A GARDEN OF FREEDOM FOR THE WOMEN OF CROSSROADS
Crossroads six-month transition program for newly released California inmates is not your typical halfway house.
The women of Crossroads have spent significant time behind bars — for some, nearly half a lifetime. In prison, they endured long lines at the chow hall, strict dining schedules, and severely limited food options. The only glimpse of home-style cooking came from crafty yet dangerous handmade utensils known as “stingers,” to make hot food in their cells.
Now they’re on the outside, and have access to countless fruits, vegetables, and herbs in Crossroads’ very own backyard garden.
Tucked away behind two seemingly ordinary homes in Claremont are elaborate gardens — including a converted pool — full of organic strawberries, melons, herbs, and even chickens, all tended by the Crossroads program residents. Professor Nancy Neiman Auerbach teaches politics at Scripps College, and developed the Crossroads gardening and culinary program over four years ago. She wanted to give her students a sense of community, and simultaneously equip the Crossroads women with new skills, independence, dignity, and a support system.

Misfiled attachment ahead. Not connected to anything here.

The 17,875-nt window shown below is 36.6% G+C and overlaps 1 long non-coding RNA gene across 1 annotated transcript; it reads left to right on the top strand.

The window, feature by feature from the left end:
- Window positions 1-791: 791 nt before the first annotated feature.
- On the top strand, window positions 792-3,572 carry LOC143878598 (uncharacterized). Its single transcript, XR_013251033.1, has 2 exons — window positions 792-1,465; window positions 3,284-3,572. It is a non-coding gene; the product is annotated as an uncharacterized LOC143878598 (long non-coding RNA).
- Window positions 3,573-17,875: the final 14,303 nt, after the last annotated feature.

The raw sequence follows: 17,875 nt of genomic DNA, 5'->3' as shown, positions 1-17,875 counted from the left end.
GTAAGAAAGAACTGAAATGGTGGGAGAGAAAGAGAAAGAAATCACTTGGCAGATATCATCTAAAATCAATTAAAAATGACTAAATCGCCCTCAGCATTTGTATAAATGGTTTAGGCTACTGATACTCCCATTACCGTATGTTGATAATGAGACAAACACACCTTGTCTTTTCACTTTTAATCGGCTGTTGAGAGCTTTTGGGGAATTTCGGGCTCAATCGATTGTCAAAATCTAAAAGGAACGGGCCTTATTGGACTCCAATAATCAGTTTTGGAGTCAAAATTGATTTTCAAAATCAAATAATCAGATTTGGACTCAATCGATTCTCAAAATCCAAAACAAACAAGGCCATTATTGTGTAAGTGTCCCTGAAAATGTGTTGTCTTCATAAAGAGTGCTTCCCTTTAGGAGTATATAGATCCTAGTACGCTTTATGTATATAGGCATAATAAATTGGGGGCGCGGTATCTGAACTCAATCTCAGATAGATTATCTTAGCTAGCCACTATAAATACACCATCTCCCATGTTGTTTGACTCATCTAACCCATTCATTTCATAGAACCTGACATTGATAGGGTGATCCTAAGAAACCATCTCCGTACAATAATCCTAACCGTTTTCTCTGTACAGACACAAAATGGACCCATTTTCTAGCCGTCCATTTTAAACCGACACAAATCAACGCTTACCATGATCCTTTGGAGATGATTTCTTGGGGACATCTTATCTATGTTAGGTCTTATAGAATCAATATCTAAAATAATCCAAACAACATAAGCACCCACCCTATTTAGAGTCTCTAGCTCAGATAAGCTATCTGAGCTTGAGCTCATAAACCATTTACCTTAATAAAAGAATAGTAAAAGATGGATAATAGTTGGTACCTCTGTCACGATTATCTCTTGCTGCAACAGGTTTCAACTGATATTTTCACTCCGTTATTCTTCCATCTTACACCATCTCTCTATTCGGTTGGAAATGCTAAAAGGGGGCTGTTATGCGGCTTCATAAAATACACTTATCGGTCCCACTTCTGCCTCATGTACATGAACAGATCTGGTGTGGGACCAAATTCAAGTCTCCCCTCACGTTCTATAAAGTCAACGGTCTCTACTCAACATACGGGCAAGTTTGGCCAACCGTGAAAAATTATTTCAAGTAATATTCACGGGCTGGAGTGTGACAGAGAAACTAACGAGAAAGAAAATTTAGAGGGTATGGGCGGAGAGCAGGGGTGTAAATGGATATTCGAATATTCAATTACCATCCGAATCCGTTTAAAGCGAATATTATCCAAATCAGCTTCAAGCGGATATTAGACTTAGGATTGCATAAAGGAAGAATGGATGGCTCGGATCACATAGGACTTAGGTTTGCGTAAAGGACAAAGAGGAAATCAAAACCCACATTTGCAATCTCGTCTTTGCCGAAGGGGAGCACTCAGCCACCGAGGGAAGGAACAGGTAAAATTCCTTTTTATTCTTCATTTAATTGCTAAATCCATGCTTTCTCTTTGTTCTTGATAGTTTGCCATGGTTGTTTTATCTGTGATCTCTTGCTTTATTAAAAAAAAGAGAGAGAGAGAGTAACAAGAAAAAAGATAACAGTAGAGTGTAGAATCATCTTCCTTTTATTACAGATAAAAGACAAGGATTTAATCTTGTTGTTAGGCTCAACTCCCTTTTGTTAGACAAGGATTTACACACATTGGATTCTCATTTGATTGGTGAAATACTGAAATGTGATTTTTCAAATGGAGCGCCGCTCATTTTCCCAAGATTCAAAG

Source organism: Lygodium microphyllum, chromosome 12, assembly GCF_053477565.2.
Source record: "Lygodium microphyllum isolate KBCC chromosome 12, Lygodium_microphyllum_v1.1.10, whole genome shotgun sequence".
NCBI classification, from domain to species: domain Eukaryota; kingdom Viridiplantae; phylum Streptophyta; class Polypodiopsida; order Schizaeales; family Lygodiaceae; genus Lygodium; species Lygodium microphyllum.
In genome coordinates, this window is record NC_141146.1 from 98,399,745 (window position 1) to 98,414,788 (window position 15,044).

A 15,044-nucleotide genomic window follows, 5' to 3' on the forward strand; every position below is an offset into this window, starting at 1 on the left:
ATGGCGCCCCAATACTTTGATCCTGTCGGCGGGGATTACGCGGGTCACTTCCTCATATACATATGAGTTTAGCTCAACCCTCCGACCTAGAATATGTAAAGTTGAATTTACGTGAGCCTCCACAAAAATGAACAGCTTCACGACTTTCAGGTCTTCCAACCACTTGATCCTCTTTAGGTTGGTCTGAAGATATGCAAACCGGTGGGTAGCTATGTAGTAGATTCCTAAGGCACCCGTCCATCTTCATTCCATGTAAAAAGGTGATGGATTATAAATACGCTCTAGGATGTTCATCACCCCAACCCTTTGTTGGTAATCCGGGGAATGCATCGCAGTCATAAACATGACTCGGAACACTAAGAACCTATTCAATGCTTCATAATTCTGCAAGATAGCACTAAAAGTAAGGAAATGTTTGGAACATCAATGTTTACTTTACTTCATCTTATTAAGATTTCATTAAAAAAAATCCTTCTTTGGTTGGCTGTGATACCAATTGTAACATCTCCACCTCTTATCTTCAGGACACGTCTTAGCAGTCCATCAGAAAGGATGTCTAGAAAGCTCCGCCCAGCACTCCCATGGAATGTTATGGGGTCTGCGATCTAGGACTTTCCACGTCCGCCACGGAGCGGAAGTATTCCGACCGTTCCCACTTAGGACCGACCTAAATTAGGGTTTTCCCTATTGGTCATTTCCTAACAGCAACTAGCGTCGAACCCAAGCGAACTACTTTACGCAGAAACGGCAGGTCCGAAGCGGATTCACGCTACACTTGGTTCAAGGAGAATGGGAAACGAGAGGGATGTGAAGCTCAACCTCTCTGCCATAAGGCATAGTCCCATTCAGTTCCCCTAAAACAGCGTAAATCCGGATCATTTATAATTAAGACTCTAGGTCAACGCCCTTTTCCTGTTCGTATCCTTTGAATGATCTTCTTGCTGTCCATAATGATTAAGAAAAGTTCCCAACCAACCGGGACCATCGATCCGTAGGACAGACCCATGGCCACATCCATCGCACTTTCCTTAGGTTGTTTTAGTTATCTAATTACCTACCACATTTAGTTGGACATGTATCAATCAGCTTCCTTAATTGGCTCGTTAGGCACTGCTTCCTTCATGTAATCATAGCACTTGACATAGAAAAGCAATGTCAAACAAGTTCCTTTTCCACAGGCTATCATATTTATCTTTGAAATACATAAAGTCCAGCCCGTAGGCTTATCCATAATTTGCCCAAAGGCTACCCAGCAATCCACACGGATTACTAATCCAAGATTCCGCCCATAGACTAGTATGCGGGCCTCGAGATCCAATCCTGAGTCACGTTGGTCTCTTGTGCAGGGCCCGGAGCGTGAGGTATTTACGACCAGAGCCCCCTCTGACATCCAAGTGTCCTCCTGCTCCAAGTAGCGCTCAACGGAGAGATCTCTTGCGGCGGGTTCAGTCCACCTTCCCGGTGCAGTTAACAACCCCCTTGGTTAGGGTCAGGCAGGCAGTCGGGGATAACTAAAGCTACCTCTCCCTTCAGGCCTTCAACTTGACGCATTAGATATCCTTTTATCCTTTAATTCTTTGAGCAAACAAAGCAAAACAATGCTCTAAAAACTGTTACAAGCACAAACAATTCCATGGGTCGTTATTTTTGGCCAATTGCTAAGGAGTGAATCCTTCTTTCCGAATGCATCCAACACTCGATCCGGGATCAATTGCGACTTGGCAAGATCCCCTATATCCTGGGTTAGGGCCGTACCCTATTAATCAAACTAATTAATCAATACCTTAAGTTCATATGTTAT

The women of Crossroads find peace and purpose in the necessary tasks like hand watering, pulling weeds, and planting seeds. “Even if it’s 100 degrees, we’re happy to do it because, really, this is all to take care of us. It also teaches us how to garden and how important it is to have pure things,” says Mary Farrar, a Crossroads resident who recently discovered her green thumb. She’s learned to choose fresh versions of the vegetables that would usually come frozen or in a can. “We always have fresh green salad every night of the week,” she says.
Many of the Crossroads women work during the day as they get acclimated back into society, so a majority of the gardening happens on the weekend. Each Saturday morning, Crossroads opens its doors to volunteers for community gardening sessions. Monday evenings are busy as well. During the spring and fall semesters, interns from Scripps College and Cal Poly Pomona work with the women to create Meatless Monday dishes made from donated produce and ingredients from the backyard.
To get even more use out of their garden greenery, the women make a variety of jams, marmalades, and herb mixes. Professor Auerbach recognized the popularity of these goods and helped launch Crossroads’ successful social enterprise, Fallen Fruit From Rising Women. Now the fruit of their labor funds other Crossroads programs including field trips and workshops for the residents. Shoppers can find their seasonal goodies at the Claremont Farmers Market, Cheese Cave, Good Eggs, and the gift shops at Huntington Library and Rancho Santa Ana Botanical Garden.